And about what exactly is the importance of Jesus and his death and resurrection. Paul writes that this is reconciliation with God in Romans 5:10; ransom in 1 Timothy 2:6; substitution (for sin) in 2 Corinthians 5:21; an example of righteousness in Romans 5:18; self-sacrifice in Ephesians 5:2; redemption by blood in Ephesians 1:7 and, if you believe Paul wrote Hebrews (which I don’t), an atoning blood sacrifice (9:22), though one in which Jesus was himself the officiating priest (and so the one doing the sacrificing) (9:11).

[OK, I have friends who will say that Penal Substitutionary Atonement takes into account all those passages and fits them perfectly. I don’t agree that it does – just try reading through them a few times and see if the concepts do actually fit together, but in any event I shy away from PSA because of the libel on the character of God which it represents – there, I agree wholly with Jacob’s words quoted earlier.]

And, of course, possibly the most quoted piece of them all, Romans 3:25-26 “whom God displayed publicly as a propitiation in His blood through faith This was to demonstrate His righteousness, because in the forbearance of God He passed over the sins previously committed; he did it to demonstrate his righteousness at the present time, so as to be just and the one who justifies those who have faith in Jesus”.

Read that very carefully. God is putting forward a propitiation by his own blood (i.e. that of Jesus) to demonstrate his own righteousness. Not to save us from death, not to save us from sin, not to ransom us from the Devil, not to perform some peculiar sacrifice of himself to himself, not to assuage his own wrath, but to show that he is righteous. “As if”, I hear you think “we had any doubt that God was righteous…”. Well, obviously Paul thought that we had the wrong idea about God, presumably in this case that he was arbitrary and sometimes forgave and sometimes didn’t, in an inconsistent and unpredictable way. After all, didn’t the books of Job and Ecclesiastes in the Hebrew Scriptures wrestle with just this problem (and come to no satisfactory conclusion?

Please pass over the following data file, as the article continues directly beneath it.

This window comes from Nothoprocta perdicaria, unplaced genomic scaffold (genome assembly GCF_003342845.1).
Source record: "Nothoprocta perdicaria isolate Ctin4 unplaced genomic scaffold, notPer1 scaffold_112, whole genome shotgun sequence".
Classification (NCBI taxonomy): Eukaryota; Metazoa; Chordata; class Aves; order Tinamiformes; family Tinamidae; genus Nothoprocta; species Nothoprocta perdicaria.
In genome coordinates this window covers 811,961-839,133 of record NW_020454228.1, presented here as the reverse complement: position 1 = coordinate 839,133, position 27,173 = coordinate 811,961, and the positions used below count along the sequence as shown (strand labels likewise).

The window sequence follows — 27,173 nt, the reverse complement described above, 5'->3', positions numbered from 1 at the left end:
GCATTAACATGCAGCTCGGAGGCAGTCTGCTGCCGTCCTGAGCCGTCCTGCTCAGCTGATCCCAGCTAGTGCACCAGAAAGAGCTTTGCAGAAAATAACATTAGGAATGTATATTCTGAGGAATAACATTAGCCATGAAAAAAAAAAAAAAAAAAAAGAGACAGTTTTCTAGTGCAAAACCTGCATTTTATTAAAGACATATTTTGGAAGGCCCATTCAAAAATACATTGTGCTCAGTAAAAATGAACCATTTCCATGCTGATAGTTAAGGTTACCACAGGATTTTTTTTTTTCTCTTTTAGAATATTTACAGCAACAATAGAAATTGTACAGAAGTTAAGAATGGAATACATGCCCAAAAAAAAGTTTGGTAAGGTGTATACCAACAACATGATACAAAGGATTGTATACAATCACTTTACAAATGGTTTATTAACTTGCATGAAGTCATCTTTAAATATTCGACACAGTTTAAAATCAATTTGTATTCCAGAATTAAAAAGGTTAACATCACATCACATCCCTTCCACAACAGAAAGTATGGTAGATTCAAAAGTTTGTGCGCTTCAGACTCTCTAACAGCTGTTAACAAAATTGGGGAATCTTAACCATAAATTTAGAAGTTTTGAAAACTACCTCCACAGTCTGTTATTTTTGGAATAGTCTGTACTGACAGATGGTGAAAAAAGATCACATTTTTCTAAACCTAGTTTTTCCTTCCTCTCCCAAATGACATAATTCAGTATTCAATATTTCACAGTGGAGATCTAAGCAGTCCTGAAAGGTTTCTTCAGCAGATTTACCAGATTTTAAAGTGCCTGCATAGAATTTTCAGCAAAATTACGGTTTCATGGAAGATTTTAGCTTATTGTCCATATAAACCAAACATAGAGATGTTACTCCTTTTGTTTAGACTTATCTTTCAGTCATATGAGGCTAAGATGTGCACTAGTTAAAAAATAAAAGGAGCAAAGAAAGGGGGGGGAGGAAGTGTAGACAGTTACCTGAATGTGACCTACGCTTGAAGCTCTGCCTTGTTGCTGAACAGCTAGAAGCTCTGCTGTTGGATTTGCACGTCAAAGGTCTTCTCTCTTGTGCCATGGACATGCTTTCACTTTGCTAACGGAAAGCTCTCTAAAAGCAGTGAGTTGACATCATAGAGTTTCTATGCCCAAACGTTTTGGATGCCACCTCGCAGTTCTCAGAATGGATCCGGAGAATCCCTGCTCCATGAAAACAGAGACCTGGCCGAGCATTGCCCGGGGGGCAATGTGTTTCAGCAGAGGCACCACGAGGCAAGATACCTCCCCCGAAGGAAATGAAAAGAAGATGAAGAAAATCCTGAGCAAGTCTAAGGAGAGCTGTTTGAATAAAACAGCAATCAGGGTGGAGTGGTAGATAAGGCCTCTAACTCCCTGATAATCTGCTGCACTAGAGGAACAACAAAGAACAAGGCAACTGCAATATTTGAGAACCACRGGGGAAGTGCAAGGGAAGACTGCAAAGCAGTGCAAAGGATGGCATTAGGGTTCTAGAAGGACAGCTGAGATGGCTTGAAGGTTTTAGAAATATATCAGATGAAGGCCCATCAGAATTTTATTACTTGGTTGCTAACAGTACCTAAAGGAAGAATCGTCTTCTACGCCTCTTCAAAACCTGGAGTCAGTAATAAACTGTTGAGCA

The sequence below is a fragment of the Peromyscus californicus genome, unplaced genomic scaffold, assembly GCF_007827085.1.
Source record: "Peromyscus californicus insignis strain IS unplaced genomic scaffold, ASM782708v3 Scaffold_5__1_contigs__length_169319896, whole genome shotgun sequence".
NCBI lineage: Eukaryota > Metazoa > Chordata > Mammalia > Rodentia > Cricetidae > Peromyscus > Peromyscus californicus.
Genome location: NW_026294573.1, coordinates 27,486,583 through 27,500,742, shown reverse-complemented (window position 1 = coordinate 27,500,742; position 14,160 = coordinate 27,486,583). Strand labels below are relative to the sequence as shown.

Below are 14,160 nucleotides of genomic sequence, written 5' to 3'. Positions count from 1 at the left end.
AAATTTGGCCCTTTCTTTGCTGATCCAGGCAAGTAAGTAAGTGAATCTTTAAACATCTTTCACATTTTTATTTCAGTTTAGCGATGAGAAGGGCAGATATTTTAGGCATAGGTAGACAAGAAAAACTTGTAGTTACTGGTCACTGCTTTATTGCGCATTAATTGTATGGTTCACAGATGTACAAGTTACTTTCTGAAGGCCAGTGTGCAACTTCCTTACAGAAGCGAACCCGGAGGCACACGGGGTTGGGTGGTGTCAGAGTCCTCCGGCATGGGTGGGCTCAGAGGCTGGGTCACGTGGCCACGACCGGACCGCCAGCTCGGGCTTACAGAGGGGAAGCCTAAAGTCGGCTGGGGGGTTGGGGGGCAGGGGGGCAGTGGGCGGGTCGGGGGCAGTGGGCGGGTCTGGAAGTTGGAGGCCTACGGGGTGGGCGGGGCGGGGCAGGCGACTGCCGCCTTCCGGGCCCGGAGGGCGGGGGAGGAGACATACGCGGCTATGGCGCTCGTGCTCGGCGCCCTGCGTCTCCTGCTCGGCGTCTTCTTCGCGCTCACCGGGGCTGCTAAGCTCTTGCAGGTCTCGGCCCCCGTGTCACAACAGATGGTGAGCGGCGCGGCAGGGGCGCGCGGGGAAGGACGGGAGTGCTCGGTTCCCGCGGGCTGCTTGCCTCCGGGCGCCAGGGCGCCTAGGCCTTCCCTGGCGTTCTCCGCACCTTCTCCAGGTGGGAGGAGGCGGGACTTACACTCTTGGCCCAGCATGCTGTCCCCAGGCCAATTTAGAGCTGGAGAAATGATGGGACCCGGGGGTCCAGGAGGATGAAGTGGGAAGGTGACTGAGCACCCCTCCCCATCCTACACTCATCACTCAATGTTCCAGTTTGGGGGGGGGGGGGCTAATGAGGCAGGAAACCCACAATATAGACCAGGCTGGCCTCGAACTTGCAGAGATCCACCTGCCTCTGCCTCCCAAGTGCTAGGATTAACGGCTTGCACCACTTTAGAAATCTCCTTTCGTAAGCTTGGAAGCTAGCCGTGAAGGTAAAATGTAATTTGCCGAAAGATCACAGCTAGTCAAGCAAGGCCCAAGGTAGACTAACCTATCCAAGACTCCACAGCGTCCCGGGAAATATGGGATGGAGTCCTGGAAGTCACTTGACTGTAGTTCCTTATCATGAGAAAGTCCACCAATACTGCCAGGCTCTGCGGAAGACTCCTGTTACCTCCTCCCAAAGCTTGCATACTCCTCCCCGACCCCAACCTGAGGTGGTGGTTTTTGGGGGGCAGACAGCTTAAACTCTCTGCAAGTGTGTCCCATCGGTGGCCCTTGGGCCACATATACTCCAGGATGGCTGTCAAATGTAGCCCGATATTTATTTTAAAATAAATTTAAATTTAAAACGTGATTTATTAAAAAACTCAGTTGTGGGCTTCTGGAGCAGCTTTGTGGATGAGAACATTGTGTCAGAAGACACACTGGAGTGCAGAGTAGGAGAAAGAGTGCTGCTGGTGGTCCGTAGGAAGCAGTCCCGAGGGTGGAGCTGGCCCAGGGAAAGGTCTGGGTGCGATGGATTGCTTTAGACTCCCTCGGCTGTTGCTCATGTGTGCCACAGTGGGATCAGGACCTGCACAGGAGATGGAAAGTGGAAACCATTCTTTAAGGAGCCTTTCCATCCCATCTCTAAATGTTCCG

Let me belabour the point. We, humanity (or at least some sizeable subset of us) had made a meaning out of what we experienced (just as the NT writers were doing about the life, death and resurrection of Jesus), and Paul was saying that this interpretation of Jesus’ death corrected that meaning. He was making a counter-meaning. OK, we could also read that as God ordaining the death of his Son on the cross to correct a human misconception, but most people will find that at least vaguely scandalous as regards the character of God (as do I).

That means, of course, that there was no vast cosmic change in God’s relationship to humanity as a result of Jesus’ death (which I expect some people will find equally scandalous). Paul was extracting from the events a meaning which corrected an error about God which itself was part of a human meaning-making enterprise. Paul’s statement of this was “an event” in the parlance of post-modernity.

In point of fact, being a panentheist, the conventional atonement theories make no sense to me, but this reading emphatically does; my own view can be found at the end of this post, which is mostly a reaction to Clark Pinnock. It is, of course, another piece of human making of meaning…

Engaging Clark Pinnock’s Open and Relational Theology

At the point of writing, there is an Open and Relational Theology reading group ongoing, under the guidance of Tripp Fuller of Homebrewed Christianity and Tom Oord, author (inter alia) of “The Uncontrolling Love of God” (a book which I heartily recommend). In week 1, we are engaging with a couple of essays by Clark Pinnock; “Evangelical Theology After Darwin” from “Creation Made Free: Open Theology Engaging Science” and “Constrained by Love: Divine Self-Restraint According to Open Theism” from the Journal of the NAPBR.

The group is a “pay what you want” group, so is well within anyone’s grasp!